December 4, 2017

Seasonal Affective Disorder, Depression and feeling down …

I want to take some time to talk about the change of season and what we can expect, how to potentially help ourselves, what is it exactly that is going on. In the more Northernly hemisphere where we live here in Canada, November is a tough month for many of us. The shorter daylight, the colder temperatures, the oncoming holiday season, the long road before Spring that follows… can make it tough for some of us to feel good. In yoga class some years ago, we always talked about November as the time for turning inward, for slowing down. It is of course the time of the great hibernation for some animals. It’s dark. It’s cold. It’s easy to feel […]
November 21, 2017

The Seduction of Stress…..

It’s standard practice for any doctor to ask what level of stress a patient is under. I have begun to wonder how people might come to understand the answer to that question. Most of us work hard, have kids, busy lives, complicated families, difficult co-workers and the list goes on. Add to that – many of us live in noisy, crowded cities with lots of traffic, construction and pollution. We are bombarded daily by television, email, advertising, pressure to spend, save, buy, advance, get educated, get richer, parent better, be a better partner and the list goes on… feeling stressed yet? The funny thing is many of us experience all of the above, on any given day, and do NOT […]
November 8, 2017

What Love Looks Like..

What did love look like when it first came to you? Was it anxious? Was it cool and remote? Was it warm, protective and soothing? Was it chaotic? Was it overwhelming? I have been pondering of late what happens to us as we grow up with our different models of love. Do we seek out the same? If the love that you received as a child was wrapped up in anxiety, do you recognize that in your adult love relationships? Is your present day love interest aloof – like your caretaker in your youth may have been? Sometimes we find ourselves in relationships in our adulthood that are “comfortable”. Sometimes we say we “click” with someone, it’s like an old […]
October 30, 2017

The problem with the Narcissist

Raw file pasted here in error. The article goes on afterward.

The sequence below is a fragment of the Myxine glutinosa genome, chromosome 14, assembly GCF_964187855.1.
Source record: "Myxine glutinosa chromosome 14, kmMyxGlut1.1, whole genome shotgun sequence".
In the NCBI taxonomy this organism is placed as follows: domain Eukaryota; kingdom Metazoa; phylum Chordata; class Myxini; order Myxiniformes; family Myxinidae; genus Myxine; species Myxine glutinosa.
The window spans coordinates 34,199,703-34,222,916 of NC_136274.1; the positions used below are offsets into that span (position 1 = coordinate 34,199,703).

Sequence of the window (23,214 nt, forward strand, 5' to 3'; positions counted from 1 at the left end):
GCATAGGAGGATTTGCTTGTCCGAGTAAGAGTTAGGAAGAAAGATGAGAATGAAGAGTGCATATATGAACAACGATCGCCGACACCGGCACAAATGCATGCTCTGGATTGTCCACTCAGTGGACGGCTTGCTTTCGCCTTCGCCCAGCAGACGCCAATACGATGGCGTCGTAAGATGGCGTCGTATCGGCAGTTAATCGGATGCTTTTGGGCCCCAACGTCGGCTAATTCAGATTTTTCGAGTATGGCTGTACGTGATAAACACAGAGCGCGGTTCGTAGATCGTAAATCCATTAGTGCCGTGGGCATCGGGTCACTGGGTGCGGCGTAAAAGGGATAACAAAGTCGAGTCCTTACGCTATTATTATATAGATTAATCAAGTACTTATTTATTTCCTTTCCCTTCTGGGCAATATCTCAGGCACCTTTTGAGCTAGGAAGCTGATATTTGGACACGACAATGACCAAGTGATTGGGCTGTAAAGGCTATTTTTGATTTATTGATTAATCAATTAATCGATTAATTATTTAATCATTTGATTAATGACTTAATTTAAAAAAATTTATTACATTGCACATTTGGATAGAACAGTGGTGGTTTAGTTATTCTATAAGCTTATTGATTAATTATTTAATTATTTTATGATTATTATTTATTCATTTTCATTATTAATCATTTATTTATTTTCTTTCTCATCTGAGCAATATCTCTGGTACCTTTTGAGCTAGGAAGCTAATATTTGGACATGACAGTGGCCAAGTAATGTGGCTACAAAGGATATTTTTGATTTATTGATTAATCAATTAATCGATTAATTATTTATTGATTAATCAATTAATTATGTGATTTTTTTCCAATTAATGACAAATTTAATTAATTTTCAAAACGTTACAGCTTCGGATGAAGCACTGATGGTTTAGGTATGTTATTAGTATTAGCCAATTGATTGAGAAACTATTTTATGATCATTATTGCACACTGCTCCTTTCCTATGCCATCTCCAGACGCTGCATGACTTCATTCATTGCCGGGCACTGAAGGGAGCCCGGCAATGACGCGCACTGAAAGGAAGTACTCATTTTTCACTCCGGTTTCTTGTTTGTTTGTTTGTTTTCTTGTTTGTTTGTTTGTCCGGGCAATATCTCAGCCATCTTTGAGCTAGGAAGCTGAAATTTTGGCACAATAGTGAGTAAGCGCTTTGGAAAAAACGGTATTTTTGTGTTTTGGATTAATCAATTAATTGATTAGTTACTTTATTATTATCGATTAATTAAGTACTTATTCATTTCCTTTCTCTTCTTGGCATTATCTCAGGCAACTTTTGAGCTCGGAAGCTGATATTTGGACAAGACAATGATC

Some time ago, I was invited to discuss the psychological themes in the play Lies My Father Told Me, with the director for a production at a local theatre. Without getting too much into the story – “Lies” revolves around a family growing up in post-depression Montreal, where the father could be classified as suffering from “Narcissistic Personality Disorder”.  According to the DSM IV, Narcissistic Personality Disorder is described as being “excessively preoccupied with issues of personal adequacy, power and prestige and includes a pervasive pattern of grandiosity, need for admiration, and lack of empathy”; this lack of empathy being the hallmark, in my opinion, of the Narcissistic Personality Disorder. In Co-Narcissism: How We Accommodate to Narcissistic Parents by Alan Rappoport, he states that a large […]
October 24, 2017

Speaking from the Heart

What are you really saying when you’re saying what you’re saying….. Ah, communication. Is there anything more necessary, and yet more convoluted as honest communication? We have so many ways of expressing our unhappiness, our needs, our longing – yet for the most part we fall into unconscious, unauthentic, and fearful ways to say what we really want to say. This kind of communicating usually results in us not getting our needs met,  creating resentment, and building greater and greater obstacles to loving, respectful, and supportive relationships. Couples often present in couple therapy arguing about a specific situation: money, child-rearing, sex, yet almost always, the underlying issues are about attachment. “I don’t trust you about money” can be translated into […]
October 16, 2017

On Receiving Care

There is a whole population out there of parentified, uber-responsible, probably over-functioning people who have missed the boat on being taken care of. One of the hallmarks of this population is the absolute misery experienced when asking for help ….if they even permit themselves to do that. That’s kind of a sin isn’t it, this asking for help? It demonstrates some sort of flaw or weakness when we finally face the fact we can’t do it alone. And it never ever occurs to us that we shouldn’t face it alone! And if any one of our loved ones presented themselves to us the way we present ourselves to the world (stoic, self-contained, but suffering, miserable) we would tell them why aren’t you asking […]